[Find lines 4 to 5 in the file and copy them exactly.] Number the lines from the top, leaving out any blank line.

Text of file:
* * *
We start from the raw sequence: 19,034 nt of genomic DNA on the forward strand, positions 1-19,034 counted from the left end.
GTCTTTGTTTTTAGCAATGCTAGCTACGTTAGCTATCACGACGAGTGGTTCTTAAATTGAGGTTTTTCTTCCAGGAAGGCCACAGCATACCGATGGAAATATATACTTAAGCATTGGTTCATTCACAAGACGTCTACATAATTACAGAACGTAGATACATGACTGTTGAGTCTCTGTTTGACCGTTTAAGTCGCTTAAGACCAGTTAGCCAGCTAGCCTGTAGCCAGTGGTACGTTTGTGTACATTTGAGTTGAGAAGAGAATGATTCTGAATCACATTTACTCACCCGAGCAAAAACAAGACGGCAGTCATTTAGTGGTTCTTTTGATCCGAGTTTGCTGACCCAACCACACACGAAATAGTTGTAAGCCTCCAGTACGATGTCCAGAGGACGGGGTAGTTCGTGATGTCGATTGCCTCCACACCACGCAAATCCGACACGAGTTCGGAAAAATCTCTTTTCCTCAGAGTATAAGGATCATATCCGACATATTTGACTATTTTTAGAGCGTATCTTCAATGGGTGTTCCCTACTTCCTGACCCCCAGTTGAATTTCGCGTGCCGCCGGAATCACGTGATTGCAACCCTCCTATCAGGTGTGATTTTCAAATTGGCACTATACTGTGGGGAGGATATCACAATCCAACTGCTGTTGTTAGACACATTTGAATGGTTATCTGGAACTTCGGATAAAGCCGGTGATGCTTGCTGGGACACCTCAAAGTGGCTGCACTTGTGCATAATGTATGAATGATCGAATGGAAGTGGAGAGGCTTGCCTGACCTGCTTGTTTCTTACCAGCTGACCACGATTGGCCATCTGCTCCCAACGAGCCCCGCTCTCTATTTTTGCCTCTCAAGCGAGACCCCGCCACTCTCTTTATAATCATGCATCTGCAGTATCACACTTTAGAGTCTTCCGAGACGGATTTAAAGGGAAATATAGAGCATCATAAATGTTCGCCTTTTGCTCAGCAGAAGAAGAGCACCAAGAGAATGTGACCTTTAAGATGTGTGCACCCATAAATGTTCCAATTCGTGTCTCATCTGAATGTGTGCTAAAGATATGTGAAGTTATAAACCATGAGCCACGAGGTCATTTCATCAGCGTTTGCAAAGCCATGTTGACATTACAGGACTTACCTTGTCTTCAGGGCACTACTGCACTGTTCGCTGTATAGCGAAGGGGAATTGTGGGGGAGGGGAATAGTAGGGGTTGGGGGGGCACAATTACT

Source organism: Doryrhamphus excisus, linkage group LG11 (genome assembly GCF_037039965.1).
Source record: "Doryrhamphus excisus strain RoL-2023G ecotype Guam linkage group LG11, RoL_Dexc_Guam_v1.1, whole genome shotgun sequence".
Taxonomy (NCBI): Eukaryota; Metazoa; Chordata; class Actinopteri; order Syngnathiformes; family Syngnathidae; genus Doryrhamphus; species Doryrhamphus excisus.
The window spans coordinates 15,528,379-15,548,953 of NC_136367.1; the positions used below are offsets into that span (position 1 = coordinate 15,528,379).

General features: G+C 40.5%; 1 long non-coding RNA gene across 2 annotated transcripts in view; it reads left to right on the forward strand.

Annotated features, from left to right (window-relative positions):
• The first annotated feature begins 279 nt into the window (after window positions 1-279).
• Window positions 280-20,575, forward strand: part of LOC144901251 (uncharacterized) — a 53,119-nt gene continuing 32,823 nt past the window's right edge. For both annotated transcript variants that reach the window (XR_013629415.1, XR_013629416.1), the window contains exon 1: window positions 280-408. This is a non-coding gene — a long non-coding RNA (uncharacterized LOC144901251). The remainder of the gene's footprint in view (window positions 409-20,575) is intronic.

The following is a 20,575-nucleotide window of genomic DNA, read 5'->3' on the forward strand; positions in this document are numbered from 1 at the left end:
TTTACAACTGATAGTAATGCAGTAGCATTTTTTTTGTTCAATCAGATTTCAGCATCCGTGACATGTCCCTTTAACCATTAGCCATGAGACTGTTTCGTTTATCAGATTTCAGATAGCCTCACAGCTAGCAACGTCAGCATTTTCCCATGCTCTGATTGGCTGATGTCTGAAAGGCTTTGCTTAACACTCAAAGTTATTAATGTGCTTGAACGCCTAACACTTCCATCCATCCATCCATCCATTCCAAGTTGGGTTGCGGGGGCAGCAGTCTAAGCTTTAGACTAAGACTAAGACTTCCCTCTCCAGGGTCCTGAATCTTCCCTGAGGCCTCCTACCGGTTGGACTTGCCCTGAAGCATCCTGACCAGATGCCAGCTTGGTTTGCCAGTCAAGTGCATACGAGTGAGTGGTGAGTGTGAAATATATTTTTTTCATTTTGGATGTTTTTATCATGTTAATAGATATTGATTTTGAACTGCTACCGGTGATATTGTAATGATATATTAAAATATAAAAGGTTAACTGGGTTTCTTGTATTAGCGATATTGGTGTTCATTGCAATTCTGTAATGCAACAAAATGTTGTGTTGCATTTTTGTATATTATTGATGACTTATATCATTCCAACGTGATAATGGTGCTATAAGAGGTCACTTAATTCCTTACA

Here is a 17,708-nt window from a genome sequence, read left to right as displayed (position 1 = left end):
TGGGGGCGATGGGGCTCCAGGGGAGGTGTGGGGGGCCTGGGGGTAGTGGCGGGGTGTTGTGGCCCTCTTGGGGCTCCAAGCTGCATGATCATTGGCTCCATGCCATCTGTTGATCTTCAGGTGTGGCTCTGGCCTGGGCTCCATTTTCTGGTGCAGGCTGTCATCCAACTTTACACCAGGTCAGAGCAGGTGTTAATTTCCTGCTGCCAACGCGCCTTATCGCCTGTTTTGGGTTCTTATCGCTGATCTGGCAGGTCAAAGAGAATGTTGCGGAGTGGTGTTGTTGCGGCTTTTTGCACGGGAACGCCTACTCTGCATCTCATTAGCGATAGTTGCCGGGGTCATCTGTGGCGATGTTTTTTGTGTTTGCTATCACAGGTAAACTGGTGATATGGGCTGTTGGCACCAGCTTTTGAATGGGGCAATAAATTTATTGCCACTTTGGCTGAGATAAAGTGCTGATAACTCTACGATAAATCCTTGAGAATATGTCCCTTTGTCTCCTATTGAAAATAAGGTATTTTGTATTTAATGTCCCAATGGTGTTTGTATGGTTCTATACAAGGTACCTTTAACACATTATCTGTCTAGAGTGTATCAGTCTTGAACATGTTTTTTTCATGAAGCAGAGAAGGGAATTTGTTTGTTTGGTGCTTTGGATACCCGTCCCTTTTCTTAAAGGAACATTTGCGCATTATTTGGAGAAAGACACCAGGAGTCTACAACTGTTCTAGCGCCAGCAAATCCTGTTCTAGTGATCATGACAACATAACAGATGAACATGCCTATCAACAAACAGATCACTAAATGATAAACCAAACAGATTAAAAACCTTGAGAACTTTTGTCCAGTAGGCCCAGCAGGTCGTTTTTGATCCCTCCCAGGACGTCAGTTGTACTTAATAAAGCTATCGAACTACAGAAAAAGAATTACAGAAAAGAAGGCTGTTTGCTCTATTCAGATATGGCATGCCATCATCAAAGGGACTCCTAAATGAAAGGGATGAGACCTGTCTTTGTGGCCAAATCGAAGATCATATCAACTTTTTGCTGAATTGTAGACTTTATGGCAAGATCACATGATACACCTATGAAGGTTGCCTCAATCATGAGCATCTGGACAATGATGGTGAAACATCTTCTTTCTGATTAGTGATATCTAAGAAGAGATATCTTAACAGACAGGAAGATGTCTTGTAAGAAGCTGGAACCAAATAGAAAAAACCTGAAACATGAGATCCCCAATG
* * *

Source record: "Doryrhamphus excisus strain RoL-2023G ecotype Guam linkage group LG11, RoL_Dexc_Guam_v1.1, whole genome shotgun sequence".
Taxonomy (NCBI): Eukaryota; Metazoa; Chordata; class Actinopteri; order Syngnathiformes; family Syngnathidae; genus Doryrhamphus; species Doryrhamphus excisus.